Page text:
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Evaluating Testing Strategies for Identifying Youths With HIV Infection and Linking Youths to Biomedical and Other Prevention Services

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Most human immunodeficiency virus (HIV)-infected youths are unaware of their serostatus (approximately 60%) and therefore not linked to HIV medical or prevention services. The need to identify promising and scalable approaches to promote uptake of HIV testing among youths at risk is critical.


To evaluate a multisite HIV testing program designed to encourage localized HIV testing programs focused on self-identified sexual minority males and to link youths to appropriate prevention services after receipt of their test results.

Design, setting, and participants

Testing strategies were evaluated using an observational design during a 9-month period (June 1, 2015, through February 28, 2016). Testing strategies were implemented by 12 adolescent medicine HIV primary care programs and included targeted testing, universal testing, or a combination. Data were collected from local youth at high risk of HIV infection and, specifically, sexual minority males of color.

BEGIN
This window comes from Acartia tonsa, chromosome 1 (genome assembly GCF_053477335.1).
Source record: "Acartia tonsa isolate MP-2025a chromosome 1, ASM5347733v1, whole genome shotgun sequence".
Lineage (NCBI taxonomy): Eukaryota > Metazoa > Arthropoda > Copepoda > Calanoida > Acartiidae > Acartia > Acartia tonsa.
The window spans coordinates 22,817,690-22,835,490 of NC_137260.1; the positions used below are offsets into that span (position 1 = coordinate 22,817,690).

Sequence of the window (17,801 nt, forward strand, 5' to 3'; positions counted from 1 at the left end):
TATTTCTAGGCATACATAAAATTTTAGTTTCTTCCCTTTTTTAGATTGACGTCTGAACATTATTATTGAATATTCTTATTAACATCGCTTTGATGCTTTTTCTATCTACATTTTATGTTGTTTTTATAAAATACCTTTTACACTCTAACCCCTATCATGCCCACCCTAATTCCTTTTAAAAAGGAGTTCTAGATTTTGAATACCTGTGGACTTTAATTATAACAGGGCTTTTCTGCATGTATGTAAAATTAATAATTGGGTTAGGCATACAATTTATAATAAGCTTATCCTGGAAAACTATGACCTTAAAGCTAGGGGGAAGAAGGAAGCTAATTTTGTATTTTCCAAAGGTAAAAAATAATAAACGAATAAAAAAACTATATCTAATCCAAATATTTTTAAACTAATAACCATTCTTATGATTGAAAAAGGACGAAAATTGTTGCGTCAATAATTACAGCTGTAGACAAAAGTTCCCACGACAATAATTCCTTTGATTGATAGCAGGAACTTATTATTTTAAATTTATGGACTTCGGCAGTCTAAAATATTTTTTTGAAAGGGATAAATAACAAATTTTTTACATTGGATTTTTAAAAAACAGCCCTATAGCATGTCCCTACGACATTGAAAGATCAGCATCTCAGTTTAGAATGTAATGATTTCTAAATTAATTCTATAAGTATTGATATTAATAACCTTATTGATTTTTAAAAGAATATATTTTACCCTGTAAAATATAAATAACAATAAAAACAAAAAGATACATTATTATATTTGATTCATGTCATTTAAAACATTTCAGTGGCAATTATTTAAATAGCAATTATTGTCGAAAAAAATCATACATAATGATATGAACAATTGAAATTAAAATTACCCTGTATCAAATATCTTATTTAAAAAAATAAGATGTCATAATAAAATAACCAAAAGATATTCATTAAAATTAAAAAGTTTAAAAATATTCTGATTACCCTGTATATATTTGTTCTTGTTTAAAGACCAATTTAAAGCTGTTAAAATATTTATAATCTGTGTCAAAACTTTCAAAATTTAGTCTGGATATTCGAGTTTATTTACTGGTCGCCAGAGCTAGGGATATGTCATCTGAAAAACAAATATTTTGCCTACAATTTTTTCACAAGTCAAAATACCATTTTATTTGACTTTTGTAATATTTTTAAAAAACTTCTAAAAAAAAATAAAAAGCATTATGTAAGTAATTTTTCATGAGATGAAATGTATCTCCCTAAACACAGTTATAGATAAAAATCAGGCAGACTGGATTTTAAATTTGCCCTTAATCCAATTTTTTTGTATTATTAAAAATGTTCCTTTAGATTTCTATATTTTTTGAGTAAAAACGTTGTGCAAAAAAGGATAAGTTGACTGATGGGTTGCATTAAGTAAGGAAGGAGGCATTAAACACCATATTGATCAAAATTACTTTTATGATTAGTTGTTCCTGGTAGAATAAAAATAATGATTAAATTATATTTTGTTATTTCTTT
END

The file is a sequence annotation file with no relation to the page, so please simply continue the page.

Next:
Main outcomes and measures

Proportion of sexual minority males and sexual minority males of color tested, proportion of previously undiagnosed HIV-positive youths identified, and rates of linkage to prevention services.


A total of 3301 youths underwent HIV testing. Overall, 35 (3.6%) of those who underwent universal testing in primary care clinical settings, such as emergency departments and community health centers, were sexual minority males (35 [3.6%] were males of color) compared with 236 (46.7%) (201 [39.8%] were males of color) who were tested through targeted testing and 693 (37.8%) (503 [27.4%] were males of color) through combination efforts. Identification of new HIV-positive cases varied by strategy: 1 (0.1%) via universal testing, 39 (2.1%) through combination testing, and 16 (3.2%) through targeted testing. However, when targeted tests were separated from universal testing results for sites using a combined strategy, the rate of newly identified HIV-positive cases identified through universal testing decreased to 1 (0.1%). Rates of new HIV-positive cases identified through targeted testing increased to 49 (6.3%). Youths who tested through targeted testing (416 [85.1%]) were more likely to link successfully to local HIV prevention services, including preexposure prophylaxis, compared with those who underwent universal testing (328 [34.1%]).

Conclusions and relevance

The findings suggest that community-based targeted approaches to HIV testing are more effective than universal screening for reaching young sexual minority males (especially males of color), identifying previously undiagnosed HIV-positive youths, and linking HIV-negative youths to relevant prevention services. Targeted, community-based HIV testing strategies hold promise as a scalable and effective means to identify high-risk youths who are unaware of their HIV status.

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